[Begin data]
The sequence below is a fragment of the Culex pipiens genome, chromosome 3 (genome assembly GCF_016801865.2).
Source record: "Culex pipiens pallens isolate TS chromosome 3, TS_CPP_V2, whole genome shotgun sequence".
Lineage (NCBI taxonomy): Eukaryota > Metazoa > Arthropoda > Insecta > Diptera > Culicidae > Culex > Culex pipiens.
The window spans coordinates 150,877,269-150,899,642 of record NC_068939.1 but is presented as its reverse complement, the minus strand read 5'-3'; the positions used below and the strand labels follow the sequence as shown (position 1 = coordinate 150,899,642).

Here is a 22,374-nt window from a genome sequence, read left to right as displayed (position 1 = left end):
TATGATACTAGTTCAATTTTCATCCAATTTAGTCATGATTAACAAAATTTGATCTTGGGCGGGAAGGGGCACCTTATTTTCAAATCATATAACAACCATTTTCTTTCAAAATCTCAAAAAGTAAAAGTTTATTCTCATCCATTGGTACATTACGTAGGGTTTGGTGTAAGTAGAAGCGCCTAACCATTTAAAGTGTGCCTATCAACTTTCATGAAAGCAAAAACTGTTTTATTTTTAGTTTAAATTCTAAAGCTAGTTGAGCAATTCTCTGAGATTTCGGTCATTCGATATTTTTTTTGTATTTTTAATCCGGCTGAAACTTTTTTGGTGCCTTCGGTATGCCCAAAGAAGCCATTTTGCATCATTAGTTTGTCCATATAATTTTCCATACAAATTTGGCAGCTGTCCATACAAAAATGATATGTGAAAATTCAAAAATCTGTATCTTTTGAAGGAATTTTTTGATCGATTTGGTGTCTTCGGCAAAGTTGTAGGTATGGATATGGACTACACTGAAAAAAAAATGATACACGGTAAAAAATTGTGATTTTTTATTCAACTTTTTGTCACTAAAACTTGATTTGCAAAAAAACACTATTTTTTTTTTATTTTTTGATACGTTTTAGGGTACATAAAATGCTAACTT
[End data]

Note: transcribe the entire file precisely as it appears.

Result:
The sequence below is a fragment of the Culex pipiens genome, chromosome 3 (genome assembly GCF_016801865.2).
Source record: "Culex pipiens pallens isolate TS chromosome 3, TS_CPP_V2, whole genome shotgun sequence".
Lineage (NCBI taxonomy): Eukaryota > Metazoa > Arthropoda > Insecta > Diptera > Culicidae > Culex > Culex pipiens.
The window spans coordinates 150,877,269-150,899,642 of record NC_068939.1 but is presented as its reverse complement, the minus strand read 5'-3'; the positions used below and the strand labels follow the sequence as shown (position 1 = coordinate 150,899,642).

Here is a 22,374-nt window from a genome sequence, read left to right as displayed (position 1 = left end):
TATGATACTAGTTCAATTTTCATCCAATTTAGTCATGATTAACAAAATTTGATCTTGGGCGGGAAGGGGCACCTTATTTTCAAATCATATAACAACCATTTTCTTTCAAAATCTCAAAAAGTAAAAGTTTATTCTCATCCATTGGTACATTACGTAGGGTTTGGTGTAAGTAGAAGCGCCTAACCATTTAAAGTGTGCCTATCAACTTTCATGAAAGCAAAAACTGTTTTATTTTTAGTTTAAATTCTAAAGCTAGTTGAGCAATTCTCTGAGATTTCGGTCATTCGATATTTTTTTTGTATTTTTAATCCGGCTGAAACTTTTTTGGTGCCTTCGGTATGCCCAAAGAAGCCATTTTGCATCATTAGTTTGTCCATATAATTTTCCATACAAATTTGGCAGCTGTCCATACAAAAATGATATGTGAAAATTCAAAAATCTGTATCTTTTGAAGGAATTTTTTGATCGATTTGGTGTCTTCGGCAAAGTTGTAGGTATGGATATGGACTACACTGAAAAAAAAATGATACACGGTAAAAAATTGTGATTTTTTATTCAACTTTTTGTCACTAAAACTTGATTTGCAAAAAAACACTATTTTTTTTTTATTTTTTGATACGTTTTAGGGTACATAAAATGCTAACTT